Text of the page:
Can a smartwatch keep your health in check? - Hindustan Times
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Can a smartwatch keep your health in check?

May 10, 2024 02:43 PM IST

As more people use smartwatches for fitness reasons, experts weigh in on whether they can effectively track wearers’ heart health.

Recently, Delhi-based policy researcher Sneha Sinha, was caught off guard when her smartwatch alerted her of an “abnormally high” heart rate. “As an avid traveller, I hike in high-altitude mountain regions above 15,000-16,000 feet where oxygen levels are often low,” shares Sinha, asserting that she did not have pre-existing medical conditions. “I tried deep breathing, hoping it would get resolved. When it persisted for over 1.5 hours, the ECG indicated the onset of Atrial Fibrillation (AFib). I then decided to seek medical attention,” she adds, explaining that the doctors had described her situation as a “close call”.

From tracking REM cycles during sleep to monitoring calorie intake on a night out, smartwatches have evolved beyond basic functions like internet browsing and calls.
From tracking REM cycles during sleep to monitoring calorie intake on a night out, smartwatches have evolved beyond basic functions like internet browsing and calls.

From tracking REM cycles during sleep to monitoring calorie intake on a night out, smartwatches have evolved beyond basic functions like internet browsing and calls. Advanced wearables now offer healthcare features such as in-built ECG readers, AFib History Optical heart sensors, blood-oxygen meters and more. A 2020 study published in JAMA Cardiology even suggests that some wearables could provide readings as accurate as traditional ECGs, potentially saving lives.

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How does the tech work?

According to a study on ECG potential published in Science Direct, smartwatches use LEDs that flash against the skin to detect blood flow and measure heart rate. Sensors collect this information, which algorithms then process to make sense of the heart’s rhythm.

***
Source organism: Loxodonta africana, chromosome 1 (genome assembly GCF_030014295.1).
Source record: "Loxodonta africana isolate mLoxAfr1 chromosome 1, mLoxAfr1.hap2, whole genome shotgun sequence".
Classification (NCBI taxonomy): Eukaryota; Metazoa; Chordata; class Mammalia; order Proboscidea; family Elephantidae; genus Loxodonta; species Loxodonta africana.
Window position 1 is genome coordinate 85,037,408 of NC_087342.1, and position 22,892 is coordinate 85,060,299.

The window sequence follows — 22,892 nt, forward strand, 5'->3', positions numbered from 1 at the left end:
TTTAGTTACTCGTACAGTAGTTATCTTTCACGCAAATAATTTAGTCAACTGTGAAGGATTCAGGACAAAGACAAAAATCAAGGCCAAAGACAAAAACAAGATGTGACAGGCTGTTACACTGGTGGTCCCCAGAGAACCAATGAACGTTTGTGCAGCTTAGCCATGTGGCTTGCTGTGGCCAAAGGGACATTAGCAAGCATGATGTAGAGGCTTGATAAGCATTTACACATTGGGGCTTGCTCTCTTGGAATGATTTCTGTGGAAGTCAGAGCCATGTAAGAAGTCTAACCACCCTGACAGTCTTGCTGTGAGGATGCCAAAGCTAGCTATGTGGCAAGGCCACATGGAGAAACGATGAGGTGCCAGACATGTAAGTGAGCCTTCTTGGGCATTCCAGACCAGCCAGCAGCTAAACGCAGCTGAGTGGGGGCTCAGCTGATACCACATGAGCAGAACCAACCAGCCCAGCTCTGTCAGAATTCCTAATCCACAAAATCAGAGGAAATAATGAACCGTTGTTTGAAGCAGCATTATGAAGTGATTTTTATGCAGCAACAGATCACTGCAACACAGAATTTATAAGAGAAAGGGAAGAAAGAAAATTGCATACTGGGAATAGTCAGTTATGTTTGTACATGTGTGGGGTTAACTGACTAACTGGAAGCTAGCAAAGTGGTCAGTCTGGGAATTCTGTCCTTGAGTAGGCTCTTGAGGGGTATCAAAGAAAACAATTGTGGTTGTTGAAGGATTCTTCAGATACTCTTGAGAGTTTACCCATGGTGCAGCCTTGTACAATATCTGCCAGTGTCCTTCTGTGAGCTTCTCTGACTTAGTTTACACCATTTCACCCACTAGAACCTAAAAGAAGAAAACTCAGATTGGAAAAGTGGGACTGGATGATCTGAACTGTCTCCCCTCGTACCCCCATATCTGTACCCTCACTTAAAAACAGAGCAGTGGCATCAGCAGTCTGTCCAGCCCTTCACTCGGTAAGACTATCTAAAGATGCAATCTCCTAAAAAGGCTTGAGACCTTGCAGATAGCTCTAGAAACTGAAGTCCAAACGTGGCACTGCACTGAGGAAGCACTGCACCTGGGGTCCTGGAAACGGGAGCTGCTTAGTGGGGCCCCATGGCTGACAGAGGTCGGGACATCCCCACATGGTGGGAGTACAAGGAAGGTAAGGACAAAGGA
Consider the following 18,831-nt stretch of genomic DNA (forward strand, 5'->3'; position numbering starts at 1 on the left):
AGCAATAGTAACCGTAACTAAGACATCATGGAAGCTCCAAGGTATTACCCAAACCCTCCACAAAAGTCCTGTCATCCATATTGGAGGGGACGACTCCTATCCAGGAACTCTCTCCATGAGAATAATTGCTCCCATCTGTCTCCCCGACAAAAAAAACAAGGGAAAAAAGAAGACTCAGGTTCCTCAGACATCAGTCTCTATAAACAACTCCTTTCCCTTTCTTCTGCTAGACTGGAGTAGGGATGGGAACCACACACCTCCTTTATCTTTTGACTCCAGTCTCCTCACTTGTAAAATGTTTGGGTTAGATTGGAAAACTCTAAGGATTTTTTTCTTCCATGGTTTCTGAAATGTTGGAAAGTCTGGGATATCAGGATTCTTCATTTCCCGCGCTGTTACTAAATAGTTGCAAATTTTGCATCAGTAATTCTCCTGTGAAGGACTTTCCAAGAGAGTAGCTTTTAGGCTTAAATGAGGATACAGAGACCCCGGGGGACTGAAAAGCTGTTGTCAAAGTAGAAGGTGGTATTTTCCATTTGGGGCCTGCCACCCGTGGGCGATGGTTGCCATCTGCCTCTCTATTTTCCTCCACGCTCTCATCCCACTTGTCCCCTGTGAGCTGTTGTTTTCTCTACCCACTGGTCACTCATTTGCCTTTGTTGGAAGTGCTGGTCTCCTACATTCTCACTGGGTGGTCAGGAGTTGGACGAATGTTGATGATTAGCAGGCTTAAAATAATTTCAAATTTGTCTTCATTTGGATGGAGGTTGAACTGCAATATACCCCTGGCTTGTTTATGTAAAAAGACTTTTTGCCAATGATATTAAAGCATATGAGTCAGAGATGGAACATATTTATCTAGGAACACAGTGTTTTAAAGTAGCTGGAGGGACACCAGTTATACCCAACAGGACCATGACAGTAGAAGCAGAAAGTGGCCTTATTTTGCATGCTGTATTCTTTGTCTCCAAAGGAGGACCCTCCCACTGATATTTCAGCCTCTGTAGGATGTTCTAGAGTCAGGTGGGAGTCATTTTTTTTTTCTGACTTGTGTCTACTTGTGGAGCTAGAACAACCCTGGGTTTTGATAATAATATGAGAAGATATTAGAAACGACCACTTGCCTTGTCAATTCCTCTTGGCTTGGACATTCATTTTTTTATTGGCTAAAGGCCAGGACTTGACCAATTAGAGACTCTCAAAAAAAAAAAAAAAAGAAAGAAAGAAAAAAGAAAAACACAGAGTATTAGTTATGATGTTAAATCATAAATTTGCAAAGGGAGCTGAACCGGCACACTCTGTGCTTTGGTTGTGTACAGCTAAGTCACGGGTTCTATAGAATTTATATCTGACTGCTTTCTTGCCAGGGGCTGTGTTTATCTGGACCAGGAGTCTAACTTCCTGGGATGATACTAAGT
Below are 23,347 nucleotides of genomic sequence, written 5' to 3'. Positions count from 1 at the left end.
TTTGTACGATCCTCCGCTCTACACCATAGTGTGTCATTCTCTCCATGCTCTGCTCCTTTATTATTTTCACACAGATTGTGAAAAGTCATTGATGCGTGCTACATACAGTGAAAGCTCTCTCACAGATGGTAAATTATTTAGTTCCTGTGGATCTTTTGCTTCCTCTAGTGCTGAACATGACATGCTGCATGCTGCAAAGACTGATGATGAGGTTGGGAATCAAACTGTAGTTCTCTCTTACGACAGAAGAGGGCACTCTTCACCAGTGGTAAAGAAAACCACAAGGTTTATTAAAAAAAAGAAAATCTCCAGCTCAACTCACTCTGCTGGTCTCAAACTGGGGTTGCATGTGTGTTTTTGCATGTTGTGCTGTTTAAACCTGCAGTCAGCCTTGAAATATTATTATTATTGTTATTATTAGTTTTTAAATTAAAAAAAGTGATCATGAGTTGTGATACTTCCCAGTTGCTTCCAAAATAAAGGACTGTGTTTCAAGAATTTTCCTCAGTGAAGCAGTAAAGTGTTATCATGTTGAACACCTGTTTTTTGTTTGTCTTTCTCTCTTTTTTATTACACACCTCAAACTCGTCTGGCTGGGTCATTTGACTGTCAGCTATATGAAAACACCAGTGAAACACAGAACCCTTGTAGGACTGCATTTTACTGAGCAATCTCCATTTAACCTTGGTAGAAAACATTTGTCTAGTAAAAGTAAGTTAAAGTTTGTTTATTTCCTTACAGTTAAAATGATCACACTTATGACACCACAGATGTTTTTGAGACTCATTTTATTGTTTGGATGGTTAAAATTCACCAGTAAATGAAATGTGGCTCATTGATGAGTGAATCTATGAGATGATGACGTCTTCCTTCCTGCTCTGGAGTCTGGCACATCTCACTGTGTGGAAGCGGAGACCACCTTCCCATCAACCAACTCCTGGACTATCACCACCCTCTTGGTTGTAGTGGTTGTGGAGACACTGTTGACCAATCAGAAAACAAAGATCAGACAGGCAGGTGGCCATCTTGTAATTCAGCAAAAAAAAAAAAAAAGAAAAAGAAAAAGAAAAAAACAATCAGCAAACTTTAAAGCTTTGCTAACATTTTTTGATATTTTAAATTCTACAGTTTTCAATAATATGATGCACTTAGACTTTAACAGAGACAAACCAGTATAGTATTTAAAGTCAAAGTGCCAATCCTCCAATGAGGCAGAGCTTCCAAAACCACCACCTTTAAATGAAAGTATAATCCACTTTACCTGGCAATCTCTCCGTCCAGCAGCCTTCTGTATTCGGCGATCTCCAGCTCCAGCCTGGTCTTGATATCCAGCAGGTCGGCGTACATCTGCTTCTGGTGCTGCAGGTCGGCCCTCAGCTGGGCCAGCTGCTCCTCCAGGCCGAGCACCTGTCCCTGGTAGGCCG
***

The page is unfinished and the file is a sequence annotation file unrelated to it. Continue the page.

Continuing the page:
Expert advice: use it wisely not blindly

While wearable devices have clinical potential, medical professionals advise against using smartwatches as a baseline for their cardiovascular health.

“Two benefits compared to ‘medical’ 24-hour ECG or Holter monitoring are theconvenience of use and near-continuous monitoring. Although people can learn to monitor their own health, precision is a major limitation,” says Dr Rakesh Rai Sapra, director of cardiology, Marengo Asia Hospitals, Faridabad.

With the existing features, users can use their devices to learn to check for irregularities, says Dr DK Jhamb, director of interventional cardiology, SHALBY Sanar International Hospitals. “They are at best early indicators of overall cardiovascular health. If there is an irregular heartbeat, smartwatches usually give erroneous readings of low heart rate. If your heart rate is too fast (over 100 beats per minute) or too slow (slower than 60), get yourself checked by a cardiologist at the earliest,” he ends.

Establishing a baseline

Feed your exact height, weight, dietary changes and pre or post-surgical data that might affect your health to ensure accuracy.

Always seek medical attention to interpret the data being recorded and any irregularities.

If you choose a personalised fitness regimen, disclose any existing health conditions and keep in mind your health metrics.

Use your smartwatch as an indicative tool and avoid self-diagnosis

Inputs by fitness expert Chavi Dutt

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